IRL has created a new category to highlight events that advocate for gender equality through education and celebration.
As more and more women take positions of leadership across industries, their roles and responsibilities have paved a new path for young women everywhere to pursue their interests, career goals, dreams and aspirations. Thanks to women like Sarah Thomas, the first female to referee the Super Bowl, and other prominent female leaders such as Kamala Harris or Megan Thee Stallion, International Women’s Day will be a global day to celebrate the social, economic, cultural and political achievements from women and how much more there is to be done for equality and inclusion.
International Women’s Day has been celebrated since 1909, when the Socialist Party of America celebrated the occasion for the first time. Although it wasn’t widely adopted by the masses until later on, it became a national holiday in soviet Russia after women earned the right to vote. The celebration was later adopted by the feminist movement in in 1967 and recognized in by the UN in 1977. It is widely viewed as a win for the feminist movement as a way to propel feminist ideals into the mainstream.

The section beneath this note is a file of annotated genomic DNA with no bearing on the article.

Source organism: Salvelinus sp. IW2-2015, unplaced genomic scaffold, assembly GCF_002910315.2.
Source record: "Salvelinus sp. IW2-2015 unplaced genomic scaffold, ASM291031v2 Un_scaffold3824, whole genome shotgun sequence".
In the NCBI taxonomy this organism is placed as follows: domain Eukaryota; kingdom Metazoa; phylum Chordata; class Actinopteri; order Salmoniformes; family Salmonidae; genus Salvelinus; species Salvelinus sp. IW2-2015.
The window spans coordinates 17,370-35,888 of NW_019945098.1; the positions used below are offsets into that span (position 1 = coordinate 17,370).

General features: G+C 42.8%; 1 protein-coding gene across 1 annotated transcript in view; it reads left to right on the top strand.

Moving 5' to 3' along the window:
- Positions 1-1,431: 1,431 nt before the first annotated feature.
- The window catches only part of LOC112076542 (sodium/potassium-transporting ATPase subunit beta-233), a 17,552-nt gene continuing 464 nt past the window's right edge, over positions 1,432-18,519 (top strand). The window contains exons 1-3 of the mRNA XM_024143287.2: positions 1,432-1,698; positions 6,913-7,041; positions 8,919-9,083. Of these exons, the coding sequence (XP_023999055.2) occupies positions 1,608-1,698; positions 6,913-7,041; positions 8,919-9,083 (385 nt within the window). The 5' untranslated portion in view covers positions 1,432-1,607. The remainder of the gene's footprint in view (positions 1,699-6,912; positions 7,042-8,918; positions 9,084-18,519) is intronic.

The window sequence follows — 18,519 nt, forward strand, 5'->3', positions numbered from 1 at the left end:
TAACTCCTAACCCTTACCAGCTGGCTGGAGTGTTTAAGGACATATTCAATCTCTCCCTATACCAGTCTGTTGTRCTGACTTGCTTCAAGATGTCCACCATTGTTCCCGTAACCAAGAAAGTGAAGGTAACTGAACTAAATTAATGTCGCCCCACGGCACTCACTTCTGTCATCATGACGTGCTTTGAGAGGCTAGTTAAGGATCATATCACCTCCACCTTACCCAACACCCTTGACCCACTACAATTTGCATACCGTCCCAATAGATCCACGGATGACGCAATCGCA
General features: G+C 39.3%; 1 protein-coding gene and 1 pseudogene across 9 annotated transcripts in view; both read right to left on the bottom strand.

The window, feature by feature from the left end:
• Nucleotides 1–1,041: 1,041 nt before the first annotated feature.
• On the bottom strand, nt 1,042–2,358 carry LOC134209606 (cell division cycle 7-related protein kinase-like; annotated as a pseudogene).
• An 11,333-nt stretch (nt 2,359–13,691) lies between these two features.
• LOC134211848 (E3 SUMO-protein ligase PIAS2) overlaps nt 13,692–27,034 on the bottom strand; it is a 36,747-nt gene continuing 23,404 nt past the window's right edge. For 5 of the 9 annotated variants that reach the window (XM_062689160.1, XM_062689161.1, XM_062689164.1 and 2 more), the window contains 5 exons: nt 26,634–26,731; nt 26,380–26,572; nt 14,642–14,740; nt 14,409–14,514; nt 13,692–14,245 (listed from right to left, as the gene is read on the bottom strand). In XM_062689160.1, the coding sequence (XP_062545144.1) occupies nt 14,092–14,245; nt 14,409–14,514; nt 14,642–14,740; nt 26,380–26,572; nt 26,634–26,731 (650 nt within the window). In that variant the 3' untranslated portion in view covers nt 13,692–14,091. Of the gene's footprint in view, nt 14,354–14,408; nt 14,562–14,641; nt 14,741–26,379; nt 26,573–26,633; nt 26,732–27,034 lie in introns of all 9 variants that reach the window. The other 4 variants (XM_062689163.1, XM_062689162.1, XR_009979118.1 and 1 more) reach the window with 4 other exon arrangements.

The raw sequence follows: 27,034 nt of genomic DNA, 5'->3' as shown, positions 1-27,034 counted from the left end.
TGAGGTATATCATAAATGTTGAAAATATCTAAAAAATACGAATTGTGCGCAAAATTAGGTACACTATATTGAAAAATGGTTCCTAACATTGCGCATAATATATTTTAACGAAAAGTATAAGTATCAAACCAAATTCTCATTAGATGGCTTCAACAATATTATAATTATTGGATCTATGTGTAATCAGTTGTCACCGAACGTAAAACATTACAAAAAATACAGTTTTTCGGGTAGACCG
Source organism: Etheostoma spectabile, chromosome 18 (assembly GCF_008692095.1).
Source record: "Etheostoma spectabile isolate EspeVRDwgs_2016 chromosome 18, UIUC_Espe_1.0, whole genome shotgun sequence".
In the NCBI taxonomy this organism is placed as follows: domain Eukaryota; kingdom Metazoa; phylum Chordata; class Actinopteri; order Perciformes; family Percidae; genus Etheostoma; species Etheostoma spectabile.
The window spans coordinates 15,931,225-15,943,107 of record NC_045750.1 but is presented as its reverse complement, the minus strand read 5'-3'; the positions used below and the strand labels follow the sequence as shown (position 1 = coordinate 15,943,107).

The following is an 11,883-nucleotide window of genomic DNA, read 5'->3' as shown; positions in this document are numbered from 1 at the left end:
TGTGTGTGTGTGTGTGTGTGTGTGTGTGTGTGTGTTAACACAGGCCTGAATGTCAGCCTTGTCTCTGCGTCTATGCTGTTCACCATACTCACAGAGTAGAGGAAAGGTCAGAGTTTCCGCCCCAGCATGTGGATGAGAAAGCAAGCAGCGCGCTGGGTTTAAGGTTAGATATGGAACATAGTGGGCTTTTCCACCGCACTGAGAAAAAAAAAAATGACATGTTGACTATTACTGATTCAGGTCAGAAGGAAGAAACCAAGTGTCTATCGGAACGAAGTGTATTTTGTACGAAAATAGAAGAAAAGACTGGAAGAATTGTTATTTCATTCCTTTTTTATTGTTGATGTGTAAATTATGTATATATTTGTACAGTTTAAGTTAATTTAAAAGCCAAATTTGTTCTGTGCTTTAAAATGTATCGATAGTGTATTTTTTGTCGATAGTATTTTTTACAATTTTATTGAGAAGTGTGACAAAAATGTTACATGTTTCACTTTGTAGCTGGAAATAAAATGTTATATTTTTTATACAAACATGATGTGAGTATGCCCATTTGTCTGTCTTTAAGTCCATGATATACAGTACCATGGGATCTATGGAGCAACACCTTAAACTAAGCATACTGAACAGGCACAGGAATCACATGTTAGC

Fast forward to the 20th century and International Women’s Day, celebrated globally every year on March 8, is a time to celebrate, educate and reflect upon all that women have achieved. In past years, International Women’s Day has been observed in a variety of ways. Back in 2010, the International Committee of the Red Cross took the day to draw attention to the hardships that many displaced women endure. In 2011, former US President Barack Obama used the 100th anniversary of the day to establish March as Women’s History Month.
Each year also carries a different theme to reflect the many challenges womens continue to face in our modern world. Themes in the past have ranged from World Free of Violence Against Women (1999), Women in Decision-making (2006), Equal Access to Education, Training, and Science and Technology: Pathway to Decent Work for Women (2011) and Empower Rural Women, End Poverty and Hunger (2012), to name a few. This year’s theme, Women in leadership: Achieving an equal future in a COVID-19 world, is meant to highlight all the hardworking women who have been impacted by the pandemic as well as shedding light on how women have been disproportionately affected.
For those looking to celebrate International Women’s Day in COVID safe ways but don’t know how, IRL – the social calendar app that allows you to discover, plan and attend events, now has a live Women’s Week category so you can celebrate International Women’s Day from the comfort of your home!
Women’s Week focuses on the events that produce real change and create enlightening conversations to better understand the social, economic, cultural and political achievements of women. IRL has a variety of events between March 4-31 so that we can continue to educate ourselves and reflect upon accelerating women’s equality. These events will highlight International Women’s Day’s purpose, such as call to actions, philanthropies, uplifting women and collaborations. There is still so much work to be done for gender parity, and IRL is here to help educate.
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